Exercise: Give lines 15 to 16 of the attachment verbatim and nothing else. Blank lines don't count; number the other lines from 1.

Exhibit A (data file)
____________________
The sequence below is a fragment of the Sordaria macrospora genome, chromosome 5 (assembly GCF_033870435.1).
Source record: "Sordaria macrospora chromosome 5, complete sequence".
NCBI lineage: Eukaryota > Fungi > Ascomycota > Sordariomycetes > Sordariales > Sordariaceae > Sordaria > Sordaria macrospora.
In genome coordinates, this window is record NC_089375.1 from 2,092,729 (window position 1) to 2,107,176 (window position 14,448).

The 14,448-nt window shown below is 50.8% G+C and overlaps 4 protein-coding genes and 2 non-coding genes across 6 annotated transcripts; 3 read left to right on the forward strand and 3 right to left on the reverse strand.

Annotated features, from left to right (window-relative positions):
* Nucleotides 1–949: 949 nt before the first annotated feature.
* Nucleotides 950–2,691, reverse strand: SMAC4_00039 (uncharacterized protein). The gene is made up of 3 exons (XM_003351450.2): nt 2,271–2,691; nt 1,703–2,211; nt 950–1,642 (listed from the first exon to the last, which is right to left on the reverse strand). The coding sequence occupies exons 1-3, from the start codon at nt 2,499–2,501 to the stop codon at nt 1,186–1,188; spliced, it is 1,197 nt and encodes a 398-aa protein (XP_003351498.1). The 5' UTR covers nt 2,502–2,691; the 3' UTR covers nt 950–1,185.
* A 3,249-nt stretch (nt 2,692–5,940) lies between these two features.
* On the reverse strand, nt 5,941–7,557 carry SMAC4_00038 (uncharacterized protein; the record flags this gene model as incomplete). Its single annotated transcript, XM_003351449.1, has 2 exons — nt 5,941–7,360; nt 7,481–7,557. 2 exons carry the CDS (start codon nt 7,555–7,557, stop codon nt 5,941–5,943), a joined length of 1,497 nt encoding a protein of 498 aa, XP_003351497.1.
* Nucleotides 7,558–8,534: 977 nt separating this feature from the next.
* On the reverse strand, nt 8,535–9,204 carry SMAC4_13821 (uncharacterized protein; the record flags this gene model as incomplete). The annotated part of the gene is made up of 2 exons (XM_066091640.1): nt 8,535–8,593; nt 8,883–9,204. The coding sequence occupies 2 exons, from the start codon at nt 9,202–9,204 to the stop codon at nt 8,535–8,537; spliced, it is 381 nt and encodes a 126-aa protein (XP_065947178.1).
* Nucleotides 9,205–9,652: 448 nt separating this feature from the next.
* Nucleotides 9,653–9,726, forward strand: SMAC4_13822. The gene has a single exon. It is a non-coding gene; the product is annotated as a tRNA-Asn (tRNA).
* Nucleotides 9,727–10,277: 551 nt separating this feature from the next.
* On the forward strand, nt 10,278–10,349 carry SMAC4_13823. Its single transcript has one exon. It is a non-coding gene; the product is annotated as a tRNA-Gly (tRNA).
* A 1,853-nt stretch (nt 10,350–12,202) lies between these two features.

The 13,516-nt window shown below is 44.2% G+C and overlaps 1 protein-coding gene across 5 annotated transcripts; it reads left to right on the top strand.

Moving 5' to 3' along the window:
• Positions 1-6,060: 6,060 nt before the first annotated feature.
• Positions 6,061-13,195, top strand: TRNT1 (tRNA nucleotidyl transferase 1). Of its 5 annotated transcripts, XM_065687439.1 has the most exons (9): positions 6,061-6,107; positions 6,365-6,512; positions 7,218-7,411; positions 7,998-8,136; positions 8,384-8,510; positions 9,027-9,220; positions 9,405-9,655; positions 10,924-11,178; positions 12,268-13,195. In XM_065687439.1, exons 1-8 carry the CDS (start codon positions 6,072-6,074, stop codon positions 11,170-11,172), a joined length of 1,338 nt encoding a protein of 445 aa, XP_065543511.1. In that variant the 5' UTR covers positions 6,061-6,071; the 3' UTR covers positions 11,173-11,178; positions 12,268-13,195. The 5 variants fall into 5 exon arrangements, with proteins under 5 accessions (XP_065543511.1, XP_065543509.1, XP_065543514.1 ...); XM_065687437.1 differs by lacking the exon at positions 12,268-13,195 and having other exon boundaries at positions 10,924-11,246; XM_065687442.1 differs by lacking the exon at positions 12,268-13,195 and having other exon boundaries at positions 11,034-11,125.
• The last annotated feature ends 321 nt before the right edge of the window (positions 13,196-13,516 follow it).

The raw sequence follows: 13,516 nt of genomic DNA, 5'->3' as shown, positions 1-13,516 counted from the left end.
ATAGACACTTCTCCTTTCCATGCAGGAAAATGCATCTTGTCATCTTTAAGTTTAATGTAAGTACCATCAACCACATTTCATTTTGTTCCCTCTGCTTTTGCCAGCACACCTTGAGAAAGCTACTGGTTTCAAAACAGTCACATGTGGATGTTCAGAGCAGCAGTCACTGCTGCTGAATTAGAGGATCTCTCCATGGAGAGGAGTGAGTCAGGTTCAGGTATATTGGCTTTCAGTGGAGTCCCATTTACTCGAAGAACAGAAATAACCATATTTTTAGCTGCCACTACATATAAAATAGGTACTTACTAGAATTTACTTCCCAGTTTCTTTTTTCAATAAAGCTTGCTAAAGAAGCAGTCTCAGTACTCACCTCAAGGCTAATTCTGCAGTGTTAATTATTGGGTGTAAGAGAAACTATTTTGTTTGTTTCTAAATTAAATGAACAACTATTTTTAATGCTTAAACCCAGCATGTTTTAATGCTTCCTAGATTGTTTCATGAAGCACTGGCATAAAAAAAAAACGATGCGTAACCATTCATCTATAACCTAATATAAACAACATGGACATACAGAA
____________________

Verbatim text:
* Nucleotides 9,727–10,277: 551 nt separating this feature from the next.
* On the forward strand, nt 10,278–10,349 carry SMAC4_13823. Its single transcript has one exon. It is a non-coding gene; the product is annotated as a tRNA-Gly (tRNA).